Not Guilty

The term “not guilty” has a special meaning in the criminal justice system that differs from its meaning in everyday language. In everyday speech, describing a person as not guilty of an action implies that he or she is innocent of that behavior. However, in legal terms, the usage of the words “not guilty” do not imply innocence, but mean that the state was unable to prove, beyond a reasonable doubt, that a defendant committed a crime. Defendants who are, indeed, factually guilty, may be found not guilty of a crime. However, the presumption of innocence in the United States means that the mere fact that a defendant was charged with a crime should not be considered evidence that he or she committed that crime.

Presumption of Innocence

The presumption of innocence plays a tremendous role in the American criminal justice system. It means that a defendant does not have to provide any evidence in a criminal trial; the burden is entirely on the state to prove that the defendant is guilty of the crime charged. If the state is unable to meet this burden of proof, then the defendant will be acquitted or found not guilty of the crime.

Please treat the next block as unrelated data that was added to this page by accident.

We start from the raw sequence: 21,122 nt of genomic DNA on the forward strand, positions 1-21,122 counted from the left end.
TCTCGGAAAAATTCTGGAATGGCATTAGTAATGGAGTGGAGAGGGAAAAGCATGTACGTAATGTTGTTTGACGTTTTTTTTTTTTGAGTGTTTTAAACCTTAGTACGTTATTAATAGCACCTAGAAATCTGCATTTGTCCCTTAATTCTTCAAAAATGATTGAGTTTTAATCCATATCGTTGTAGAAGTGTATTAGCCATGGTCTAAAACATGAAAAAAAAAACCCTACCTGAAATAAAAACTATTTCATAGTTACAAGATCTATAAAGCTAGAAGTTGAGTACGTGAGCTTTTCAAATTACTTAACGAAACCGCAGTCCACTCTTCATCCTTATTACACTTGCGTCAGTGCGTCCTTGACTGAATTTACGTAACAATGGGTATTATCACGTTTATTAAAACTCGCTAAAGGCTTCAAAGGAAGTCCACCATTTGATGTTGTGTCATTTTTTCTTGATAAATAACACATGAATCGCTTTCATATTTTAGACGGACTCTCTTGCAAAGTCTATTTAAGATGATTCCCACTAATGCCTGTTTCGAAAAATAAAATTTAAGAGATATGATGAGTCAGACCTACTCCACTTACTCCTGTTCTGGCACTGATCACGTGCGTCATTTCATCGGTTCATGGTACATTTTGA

Furthermore, the state faces a significant burden of proof in a criminal trial. In civil trials, the standard is generally the preponderance of the evidence. The preponderance of the evidence simply means that the factfinder can find for the party who was more convincing at trial. However, criminal trials generally have higher stakes than civil trials. Because the results of a criminal trial can lead to the loss of liberty, the standard of proof in a criminal trial is beyond a reasonable doubt. This means that if a reasonable person could still have doubts about a defendant’s guilt, then the judge or jury is supposed to find a defendant not guilty.

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